I didn't say you couldn't...
 

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diplomat
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We are all oil boilers, so they generally have a minimum temp of 140 degrees, which covers 50 weeks a year. 150 for the other two weeks. 170 for the 80 degree experiment.
 

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We do a lot of wood here and we have a wood/propane south of Soldotna, but it is not about the boiler temperature. We mix down on outdoor reset to get the perfect supply temp. More comfort, lower fuel bills.

But I can't brag about cold to a guy from Fairbanks :).
 

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Discussion Starter · #9 ·
I haven't tested the system yet. I finished tearing out the ceiling and found a few problems. One semi structural , the other involved roughly 3 lbs of dog food raining from the ceiling. The mice were stocking up.
 

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Not to highjack or any thing but is there a good rule of thumb for estimating how much an infloor system costs. You still need a conventional back up right? Im talking the kind embedded in concrete
 

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Radiant heat typically takes longer to heat up a room is the drawback to it. You're going to wait until April to have your friend look at it?
I don't wait, my radiant floors keep the rooms within one degree of thermostat setting. Response time has more to do with climate, insulation, controls etc. than any particular emitter.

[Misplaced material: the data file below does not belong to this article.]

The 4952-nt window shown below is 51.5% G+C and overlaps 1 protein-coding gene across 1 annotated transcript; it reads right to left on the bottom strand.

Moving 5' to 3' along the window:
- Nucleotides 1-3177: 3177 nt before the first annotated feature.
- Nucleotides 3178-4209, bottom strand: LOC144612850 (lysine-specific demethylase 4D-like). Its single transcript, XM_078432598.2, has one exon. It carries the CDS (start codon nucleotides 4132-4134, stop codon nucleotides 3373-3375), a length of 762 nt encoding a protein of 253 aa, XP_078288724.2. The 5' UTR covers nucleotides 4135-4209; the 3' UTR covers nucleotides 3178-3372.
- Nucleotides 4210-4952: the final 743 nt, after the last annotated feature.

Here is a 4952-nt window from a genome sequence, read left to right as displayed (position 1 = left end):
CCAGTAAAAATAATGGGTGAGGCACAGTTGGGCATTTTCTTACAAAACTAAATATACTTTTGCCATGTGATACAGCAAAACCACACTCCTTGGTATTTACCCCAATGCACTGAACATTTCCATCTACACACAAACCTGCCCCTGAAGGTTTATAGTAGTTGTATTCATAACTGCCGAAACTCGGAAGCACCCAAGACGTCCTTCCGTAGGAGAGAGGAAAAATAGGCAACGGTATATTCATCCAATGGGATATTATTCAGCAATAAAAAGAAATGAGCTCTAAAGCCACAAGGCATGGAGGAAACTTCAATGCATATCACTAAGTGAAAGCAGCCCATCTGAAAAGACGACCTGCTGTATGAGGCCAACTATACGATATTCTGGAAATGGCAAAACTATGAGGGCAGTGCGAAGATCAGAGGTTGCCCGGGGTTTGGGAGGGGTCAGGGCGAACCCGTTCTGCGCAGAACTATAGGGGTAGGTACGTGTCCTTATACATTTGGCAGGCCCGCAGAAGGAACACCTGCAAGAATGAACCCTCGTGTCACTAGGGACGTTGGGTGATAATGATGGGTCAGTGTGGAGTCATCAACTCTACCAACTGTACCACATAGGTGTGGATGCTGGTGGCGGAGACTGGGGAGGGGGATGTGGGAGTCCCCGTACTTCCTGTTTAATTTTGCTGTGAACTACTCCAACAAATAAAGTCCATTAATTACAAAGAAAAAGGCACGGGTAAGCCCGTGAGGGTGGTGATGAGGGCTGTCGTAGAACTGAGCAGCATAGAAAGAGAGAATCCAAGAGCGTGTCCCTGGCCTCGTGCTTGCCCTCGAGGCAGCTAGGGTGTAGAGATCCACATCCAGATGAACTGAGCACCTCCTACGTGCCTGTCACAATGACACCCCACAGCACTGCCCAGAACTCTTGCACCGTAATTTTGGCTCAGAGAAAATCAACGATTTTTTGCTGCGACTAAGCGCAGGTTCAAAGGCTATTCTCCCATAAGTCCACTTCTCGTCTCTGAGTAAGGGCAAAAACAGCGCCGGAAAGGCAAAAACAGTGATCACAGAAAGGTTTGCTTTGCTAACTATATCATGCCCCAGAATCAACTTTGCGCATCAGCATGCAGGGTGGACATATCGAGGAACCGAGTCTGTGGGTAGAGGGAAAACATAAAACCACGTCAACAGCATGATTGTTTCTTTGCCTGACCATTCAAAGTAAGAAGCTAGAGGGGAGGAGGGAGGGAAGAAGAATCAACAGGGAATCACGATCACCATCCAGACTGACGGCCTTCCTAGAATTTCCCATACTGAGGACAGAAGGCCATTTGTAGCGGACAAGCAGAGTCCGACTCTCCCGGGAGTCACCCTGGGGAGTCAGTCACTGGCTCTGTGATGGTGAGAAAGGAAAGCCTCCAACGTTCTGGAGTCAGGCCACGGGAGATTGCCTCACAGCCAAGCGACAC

I have never seen a drawback to radiant floors, excluding the initial cost, but if you can't afford to be comfortable, I can't help it :).
 

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BadgerBoilerMN said:
I don't wait, my radiant floors keep the rooms within one degree of thermostat setting. Response time has more to do with climate, insulation, controls etc. than any particular emitter. I have never seen a drawback to radiant floors, excluding the initial cost, but if you can't afford to be comfortable, I can't help it :).
Understandable, but he was thinking of putting in baseboard radiant heaters since the underfloor ones failed. Baseboard radiant compared to the fanned wall heaters take longer to heat up a cold room. Either one is just as good at sustaining a temperature, which is what I think you were trying to say when you said "keep the rooms within one degree". This is what a rep at King will tell you, I think any manufacturer will tell you the same thing. But I agree there's no drawback to underfloor radiant heat if it's installed right, other than cost.
 

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When radiant floors fail, we install radiant walls and ceilings. We even install hot water fan coils when we have to. But they are not radiant heat and don't "heat faster" than properly designed radiant panels.

The heat emitter has to keep up with the heat loss.